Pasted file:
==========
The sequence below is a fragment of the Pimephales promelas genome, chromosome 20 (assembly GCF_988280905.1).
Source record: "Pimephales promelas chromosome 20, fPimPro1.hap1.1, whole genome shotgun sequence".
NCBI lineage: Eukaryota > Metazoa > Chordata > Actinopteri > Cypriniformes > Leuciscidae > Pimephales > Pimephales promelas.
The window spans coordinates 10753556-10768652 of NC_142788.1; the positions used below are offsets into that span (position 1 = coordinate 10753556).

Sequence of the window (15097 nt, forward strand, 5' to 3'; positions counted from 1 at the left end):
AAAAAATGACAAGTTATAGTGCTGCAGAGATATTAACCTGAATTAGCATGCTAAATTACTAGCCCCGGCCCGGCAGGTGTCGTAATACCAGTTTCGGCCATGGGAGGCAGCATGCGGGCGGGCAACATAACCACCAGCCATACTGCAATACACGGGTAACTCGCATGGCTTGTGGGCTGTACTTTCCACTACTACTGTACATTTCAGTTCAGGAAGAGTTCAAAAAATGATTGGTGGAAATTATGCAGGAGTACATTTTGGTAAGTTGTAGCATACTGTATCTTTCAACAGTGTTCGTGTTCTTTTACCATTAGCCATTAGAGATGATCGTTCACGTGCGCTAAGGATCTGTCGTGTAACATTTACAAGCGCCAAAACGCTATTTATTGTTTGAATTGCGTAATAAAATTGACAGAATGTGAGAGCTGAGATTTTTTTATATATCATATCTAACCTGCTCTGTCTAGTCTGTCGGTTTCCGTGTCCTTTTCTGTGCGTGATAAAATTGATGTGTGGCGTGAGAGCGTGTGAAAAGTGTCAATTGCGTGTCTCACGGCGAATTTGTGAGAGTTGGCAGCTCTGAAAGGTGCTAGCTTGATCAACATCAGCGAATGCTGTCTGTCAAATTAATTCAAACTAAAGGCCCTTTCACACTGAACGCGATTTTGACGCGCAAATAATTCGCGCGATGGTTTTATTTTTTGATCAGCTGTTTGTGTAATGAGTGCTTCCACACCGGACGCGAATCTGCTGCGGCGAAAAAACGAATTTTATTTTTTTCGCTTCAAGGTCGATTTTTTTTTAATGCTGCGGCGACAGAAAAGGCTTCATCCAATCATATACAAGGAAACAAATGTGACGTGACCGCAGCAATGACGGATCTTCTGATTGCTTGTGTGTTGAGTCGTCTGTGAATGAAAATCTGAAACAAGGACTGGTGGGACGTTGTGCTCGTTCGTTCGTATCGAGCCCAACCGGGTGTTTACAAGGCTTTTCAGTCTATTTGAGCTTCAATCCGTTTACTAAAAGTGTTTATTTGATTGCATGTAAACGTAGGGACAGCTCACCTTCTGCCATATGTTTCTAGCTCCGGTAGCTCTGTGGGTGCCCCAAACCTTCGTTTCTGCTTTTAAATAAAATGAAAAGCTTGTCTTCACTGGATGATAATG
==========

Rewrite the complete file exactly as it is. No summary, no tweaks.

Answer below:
The sequence below is a fragment of the Pimephales promelas genome, chromosome 20 (assembly GCF_988280905.1).
Source record: "Pimephales promelas chromosome 20, fPimPro1.hap1.1, whole genome shotgun sequence".
NCBI lineage: Eukaryota > Metazoa > Chordata > Actinopteri > Cypriniformes > Leuciscidae > Pimephales > Pimephales promelas.
The window spans coordinates 10753556-10768652 of NC_142788.1; the positions used below are offsets into that span (position 1 = coordinate 10753556).

Sequence of the window (15097 nt, forward strand, 5' to 3'; positions counted from 1 at the left end):
AAAAAATGACAAGTTATAGTGCTGCAGAGATATTAACCTGAATTAGCATGCTAAATTACTAGCCCCGGCCCGGCAGGTGTCGTAATACCAGTTTCGGCCATGGGAGGCAGCATGCGGGCGGGCAACATAACCACCAGCCATACTGCAATACACGGGTAACTCGCATGGCTTGTGGGCTGTACTTTCCACTACTACTGTACATTTCAGTTCAGGAAGAGTTCAAAAAATGATTGGTGGAAATTATGCAGGAGTACATTTTGGTAAGTTGTAGCATACTGTATCTTTCAACAGTGTTCGTGTTCTTTTACCATTAGCCATTAGAGATGATCGTTCACGTGCGCTAAGGATCTGTCGTGTAACATTTACAAGCGCCAAAACGCTATTTATTGTTTGAATTGCGTAATAAAATTGACAGAATGTGAGAGCTGAGATTTTTTTATATATCATATCTAACCTGCTCTGTCTAGTCTGTCGGTTTCCGTGTCCTTTTCTGTGCGTGATAAAATTGATGTGTGGCGTGAGAGCGTGTGAAAAGTGTCAATTGCGTGTCTCACGGCGAATTTGTGAGAGTTGGCAGCTCTGAAAGGTGCTAGCTTGATCAACATCAGCGAATGCTGTCTGTCAAATTAATTCAAACTAAAGGCCCTTTCACACTGAACGCGATTTTGACGCGCAAATAATTCGCGCGATGGTTTTATTTTTTGATCAGCTGTTTGTGTAATGAGTGCTTCCACACCGGACGCGAATCTGCTGCGGCGAAAAAACGAATTTTATTTTTTTCGCTTCAAGGTCGATTTTTTTTTAATGCTGCGGCGACAGAAAAGGCTTCATCCAATCATATACAAGGAAACAAATGTGACGTGACCGCAGCAATGACGGATCTTCTGATTGCTTGTGTGTTGAGTCGTCTGTGAATGAAAATCTGAAACAAGGACTGGTGGGACGTTGTGCTCGTTCGTTCGTATCGAGCCCAACCGGGTGTTTACAAGGCTTTTCAGTCTATTTGAGCTTCAATCCGTTTACTAAAAGTGTTTATTTGATTGCATGTAAACGTAGGGACAGCTCACCTTCTGCCATATGTTTCTAGCTCCGGTAGCTCTGTGGGTGCCCCAAACCTTCGTTTCTGCTTTTAAATAAAATGAAAAGCTTGTCTTCACTGGATGATAATG